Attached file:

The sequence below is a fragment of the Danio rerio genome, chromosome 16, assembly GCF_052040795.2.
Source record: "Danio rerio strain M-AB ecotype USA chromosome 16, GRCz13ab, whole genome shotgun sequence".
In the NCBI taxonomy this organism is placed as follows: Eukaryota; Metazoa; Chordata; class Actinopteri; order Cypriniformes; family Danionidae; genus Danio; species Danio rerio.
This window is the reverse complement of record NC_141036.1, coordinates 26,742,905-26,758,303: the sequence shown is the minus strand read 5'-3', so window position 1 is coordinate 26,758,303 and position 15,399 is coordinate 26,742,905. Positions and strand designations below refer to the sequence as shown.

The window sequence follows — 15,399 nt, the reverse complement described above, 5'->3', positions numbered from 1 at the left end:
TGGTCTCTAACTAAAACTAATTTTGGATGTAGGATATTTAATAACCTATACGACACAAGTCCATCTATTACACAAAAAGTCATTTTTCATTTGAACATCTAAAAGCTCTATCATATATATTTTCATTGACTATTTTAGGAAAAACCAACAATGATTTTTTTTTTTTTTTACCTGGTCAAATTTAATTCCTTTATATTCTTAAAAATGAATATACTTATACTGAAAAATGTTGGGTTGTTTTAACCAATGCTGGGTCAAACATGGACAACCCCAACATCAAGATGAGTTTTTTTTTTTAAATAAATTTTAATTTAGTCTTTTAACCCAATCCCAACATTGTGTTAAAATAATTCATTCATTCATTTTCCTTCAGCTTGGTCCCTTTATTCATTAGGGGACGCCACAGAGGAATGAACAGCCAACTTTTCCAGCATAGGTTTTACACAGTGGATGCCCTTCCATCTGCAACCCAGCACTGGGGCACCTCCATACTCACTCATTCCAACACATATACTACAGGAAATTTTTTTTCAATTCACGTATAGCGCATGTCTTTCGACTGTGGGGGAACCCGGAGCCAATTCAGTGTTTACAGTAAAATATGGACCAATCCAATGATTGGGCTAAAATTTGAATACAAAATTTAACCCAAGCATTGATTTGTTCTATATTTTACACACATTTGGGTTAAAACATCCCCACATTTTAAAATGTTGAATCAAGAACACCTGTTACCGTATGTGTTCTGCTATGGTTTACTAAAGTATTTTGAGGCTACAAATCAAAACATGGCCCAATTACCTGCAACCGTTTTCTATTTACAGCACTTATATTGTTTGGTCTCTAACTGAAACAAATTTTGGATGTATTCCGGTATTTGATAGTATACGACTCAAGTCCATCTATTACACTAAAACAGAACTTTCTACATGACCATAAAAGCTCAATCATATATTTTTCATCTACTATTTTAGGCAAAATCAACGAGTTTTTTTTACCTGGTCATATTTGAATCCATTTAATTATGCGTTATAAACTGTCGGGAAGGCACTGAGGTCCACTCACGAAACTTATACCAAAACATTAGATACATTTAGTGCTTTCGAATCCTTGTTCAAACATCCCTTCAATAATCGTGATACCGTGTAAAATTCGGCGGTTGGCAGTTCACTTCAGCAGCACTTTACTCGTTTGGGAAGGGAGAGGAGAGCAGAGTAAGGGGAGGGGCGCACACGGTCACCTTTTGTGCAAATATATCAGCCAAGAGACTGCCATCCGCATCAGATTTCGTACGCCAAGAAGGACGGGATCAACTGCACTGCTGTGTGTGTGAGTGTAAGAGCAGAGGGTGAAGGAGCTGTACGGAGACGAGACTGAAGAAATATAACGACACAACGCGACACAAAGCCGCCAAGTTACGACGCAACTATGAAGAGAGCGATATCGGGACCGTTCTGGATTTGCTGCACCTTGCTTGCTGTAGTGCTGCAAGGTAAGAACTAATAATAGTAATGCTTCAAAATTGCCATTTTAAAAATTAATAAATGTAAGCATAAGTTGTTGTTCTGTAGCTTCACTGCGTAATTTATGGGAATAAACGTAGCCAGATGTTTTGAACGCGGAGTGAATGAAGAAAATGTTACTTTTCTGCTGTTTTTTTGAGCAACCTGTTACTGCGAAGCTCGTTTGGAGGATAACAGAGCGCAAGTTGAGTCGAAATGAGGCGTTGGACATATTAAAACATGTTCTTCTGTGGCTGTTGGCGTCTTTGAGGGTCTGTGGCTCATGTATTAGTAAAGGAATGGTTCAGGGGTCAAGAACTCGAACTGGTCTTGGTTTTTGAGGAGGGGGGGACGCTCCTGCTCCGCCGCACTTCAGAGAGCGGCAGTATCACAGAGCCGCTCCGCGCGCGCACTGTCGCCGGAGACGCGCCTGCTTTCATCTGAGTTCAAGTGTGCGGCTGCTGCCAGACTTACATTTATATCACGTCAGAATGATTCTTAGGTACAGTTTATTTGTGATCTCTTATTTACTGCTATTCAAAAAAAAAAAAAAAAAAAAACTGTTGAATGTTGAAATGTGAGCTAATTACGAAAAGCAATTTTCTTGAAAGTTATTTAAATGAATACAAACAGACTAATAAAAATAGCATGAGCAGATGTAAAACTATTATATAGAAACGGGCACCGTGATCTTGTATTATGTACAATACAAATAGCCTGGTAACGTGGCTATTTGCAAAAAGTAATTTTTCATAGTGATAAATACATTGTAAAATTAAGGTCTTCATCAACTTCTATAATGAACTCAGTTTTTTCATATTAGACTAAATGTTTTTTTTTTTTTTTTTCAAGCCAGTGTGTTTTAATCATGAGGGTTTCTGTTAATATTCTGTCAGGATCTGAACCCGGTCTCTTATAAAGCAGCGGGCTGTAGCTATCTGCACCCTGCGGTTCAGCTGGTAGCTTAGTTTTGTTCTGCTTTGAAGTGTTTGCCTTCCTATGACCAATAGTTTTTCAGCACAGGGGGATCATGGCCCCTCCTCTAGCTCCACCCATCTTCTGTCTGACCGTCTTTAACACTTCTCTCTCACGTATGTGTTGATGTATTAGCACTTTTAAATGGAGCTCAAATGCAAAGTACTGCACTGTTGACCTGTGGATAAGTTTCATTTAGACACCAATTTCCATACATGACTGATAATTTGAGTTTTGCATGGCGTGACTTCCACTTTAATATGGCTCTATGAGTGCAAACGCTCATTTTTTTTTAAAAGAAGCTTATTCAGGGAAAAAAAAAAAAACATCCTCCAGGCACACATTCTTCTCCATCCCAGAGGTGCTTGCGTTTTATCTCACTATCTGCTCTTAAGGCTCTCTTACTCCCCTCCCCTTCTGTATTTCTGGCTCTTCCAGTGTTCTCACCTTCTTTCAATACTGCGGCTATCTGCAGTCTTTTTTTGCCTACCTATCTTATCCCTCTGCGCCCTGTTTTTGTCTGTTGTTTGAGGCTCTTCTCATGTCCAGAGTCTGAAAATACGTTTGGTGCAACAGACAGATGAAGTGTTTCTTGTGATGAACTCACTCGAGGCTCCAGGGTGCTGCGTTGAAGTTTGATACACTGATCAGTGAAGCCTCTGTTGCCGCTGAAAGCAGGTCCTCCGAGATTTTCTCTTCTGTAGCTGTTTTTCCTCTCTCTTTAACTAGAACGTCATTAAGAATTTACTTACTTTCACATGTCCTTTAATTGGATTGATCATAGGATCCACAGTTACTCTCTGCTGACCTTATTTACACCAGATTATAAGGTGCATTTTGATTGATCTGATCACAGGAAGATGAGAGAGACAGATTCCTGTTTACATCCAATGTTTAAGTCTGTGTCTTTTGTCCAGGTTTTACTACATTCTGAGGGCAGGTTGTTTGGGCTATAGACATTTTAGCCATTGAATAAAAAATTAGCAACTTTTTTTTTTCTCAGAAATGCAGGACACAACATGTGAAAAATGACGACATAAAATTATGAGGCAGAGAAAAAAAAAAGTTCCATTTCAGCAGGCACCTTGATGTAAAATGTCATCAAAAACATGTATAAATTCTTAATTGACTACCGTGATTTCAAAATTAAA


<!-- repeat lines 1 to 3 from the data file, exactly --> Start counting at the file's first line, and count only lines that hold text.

The sequence below is a fragment of the Danio rerio genome, chromosome 16, assembly GCF_052040795.2.
Source record: "Danio rerio strain M-AB ecotype USA chromosome 16, GRCz13ab, whole genome shotgun sequence".
In the NCBI taxonomy this organism is placed as follows: Eukaryota; Metazoa; Chordata; class Actinopteri; order Cypriniformes; family Danionidae; genus Danio; species Danio rerio.